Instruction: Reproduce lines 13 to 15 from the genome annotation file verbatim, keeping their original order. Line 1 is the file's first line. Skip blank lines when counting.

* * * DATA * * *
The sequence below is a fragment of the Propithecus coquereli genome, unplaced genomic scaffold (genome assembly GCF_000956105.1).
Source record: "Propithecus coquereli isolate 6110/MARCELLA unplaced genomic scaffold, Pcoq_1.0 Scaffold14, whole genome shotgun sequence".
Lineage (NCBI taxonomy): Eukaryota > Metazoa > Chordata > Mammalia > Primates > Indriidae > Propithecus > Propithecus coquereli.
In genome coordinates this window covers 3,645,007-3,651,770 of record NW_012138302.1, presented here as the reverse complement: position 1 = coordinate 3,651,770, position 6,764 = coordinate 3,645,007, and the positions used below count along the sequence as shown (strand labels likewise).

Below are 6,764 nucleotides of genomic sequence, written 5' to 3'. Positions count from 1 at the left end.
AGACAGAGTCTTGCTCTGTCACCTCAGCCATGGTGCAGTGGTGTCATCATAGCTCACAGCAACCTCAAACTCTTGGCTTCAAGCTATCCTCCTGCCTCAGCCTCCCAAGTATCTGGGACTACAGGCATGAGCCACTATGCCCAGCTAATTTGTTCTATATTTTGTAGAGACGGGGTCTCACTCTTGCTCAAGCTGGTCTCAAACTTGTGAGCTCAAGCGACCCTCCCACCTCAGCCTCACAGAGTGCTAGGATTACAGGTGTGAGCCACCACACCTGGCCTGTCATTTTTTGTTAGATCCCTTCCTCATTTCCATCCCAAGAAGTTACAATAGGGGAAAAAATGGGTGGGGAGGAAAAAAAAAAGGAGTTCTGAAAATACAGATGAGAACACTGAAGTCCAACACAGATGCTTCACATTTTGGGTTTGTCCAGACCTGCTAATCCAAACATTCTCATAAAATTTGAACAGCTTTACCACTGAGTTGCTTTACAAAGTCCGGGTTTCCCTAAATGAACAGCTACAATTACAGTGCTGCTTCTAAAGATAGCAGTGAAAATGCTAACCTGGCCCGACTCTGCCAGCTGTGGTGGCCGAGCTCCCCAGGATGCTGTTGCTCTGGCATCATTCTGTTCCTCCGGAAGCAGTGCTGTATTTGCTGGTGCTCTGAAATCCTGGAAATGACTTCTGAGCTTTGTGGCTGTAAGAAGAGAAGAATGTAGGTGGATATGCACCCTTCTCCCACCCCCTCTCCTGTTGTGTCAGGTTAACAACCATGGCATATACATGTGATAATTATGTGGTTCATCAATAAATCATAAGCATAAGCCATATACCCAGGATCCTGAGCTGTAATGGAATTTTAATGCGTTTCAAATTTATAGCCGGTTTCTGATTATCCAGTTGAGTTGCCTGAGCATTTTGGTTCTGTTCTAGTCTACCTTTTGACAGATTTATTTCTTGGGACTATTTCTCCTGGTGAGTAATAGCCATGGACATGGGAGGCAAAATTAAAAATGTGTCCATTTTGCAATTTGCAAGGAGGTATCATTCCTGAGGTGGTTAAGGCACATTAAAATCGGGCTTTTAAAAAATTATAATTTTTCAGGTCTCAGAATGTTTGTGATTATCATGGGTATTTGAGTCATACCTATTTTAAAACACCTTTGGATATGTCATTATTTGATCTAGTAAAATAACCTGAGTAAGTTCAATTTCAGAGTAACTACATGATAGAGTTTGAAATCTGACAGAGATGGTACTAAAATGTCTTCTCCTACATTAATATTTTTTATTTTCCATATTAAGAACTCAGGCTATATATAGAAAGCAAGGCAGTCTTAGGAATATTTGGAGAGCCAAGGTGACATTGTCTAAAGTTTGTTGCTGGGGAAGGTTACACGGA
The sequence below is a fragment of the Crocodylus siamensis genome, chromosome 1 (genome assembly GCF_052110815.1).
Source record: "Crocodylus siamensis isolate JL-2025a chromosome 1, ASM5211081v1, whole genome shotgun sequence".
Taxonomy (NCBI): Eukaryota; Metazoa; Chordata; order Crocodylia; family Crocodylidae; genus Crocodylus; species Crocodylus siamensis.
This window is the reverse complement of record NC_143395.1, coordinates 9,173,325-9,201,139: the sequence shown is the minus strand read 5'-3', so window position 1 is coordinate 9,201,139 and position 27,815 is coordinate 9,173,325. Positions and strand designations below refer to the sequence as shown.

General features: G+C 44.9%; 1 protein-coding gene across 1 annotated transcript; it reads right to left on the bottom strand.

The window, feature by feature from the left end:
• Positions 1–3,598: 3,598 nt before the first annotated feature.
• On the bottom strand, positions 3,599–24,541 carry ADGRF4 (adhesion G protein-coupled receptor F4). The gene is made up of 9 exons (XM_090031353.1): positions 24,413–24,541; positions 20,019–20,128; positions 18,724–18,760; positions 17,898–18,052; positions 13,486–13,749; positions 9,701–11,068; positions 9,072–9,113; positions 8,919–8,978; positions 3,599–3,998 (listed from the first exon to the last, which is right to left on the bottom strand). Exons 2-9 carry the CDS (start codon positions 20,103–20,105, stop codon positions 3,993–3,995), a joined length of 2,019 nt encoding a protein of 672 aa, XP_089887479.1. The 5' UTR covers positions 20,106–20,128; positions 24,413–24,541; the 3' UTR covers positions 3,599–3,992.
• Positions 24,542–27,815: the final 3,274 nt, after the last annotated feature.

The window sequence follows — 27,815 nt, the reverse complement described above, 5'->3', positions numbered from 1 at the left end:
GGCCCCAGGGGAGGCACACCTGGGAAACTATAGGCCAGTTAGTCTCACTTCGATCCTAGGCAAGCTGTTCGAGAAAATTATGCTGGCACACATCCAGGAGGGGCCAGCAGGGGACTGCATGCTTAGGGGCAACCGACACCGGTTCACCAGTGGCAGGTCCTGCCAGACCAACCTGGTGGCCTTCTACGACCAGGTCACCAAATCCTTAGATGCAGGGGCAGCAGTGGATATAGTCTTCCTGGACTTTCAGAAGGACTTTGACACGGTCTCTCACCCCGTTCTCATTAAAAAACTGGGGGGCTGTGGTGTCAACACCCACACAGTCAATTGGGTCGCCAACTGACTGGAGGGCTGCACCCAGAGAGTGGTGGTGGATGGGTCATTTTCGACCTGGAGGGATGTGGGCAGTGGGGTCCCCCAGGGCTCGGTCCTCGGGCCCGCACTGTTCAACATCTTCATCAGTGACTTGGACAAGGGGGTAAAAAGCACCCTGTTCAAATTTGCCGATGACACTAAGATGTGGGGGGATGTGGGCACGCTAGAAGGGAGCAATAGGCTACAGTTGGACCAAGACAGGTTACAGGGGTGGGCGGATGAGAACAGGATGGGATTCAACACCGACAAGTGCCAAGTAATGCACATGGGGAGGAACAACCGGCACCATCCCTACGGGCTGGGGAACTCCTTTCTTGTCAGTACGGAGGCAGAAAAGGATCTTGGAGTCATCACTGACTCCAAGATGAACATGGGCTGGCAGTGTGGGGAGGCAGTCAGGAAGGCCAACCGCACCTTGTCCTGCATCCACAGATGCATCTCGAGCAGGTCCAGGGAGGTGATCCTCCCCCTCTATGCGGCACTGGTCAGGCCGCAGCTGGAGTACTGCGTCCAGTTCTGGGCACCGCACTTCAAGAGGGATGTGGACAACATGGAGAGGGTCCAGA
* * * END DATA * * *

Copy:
• Positions 1–3,598: 3,598 nt before the first annotated feature.
• On the bottom strand, positions 3,599–24,541 carry ADGRF4 (adhesion G protein-coupled receptor F4). The gene is made up of 9 exons (XM_090031353.1): positions 24,413–24,541; positions 20,019–20,128; positions 18,724–18,760; positions 17,898–18,052; positions 13,486–13,749; positions 9,701–11,068; positions 9,072–9,113; positions 8,919–8,978; positions 3,599–3,998 (listed from the first exon to the last, which is right to left on the bottom strand). Exons 2-9 carry the CDS (start codon positions 20,103–20,105, stop codon positions 3,993–3,995), a joined length of 2,019 nt encoding a protein of 672 aa, XP_089887479.1. The 5' UTR covers positions 20,106–20,128; positions 24,413–24,541; the 3' UTR covers positions 3,599–3,992.
• Positions 24,542–27,815: the final 3,274 nt, after the last annotated feature.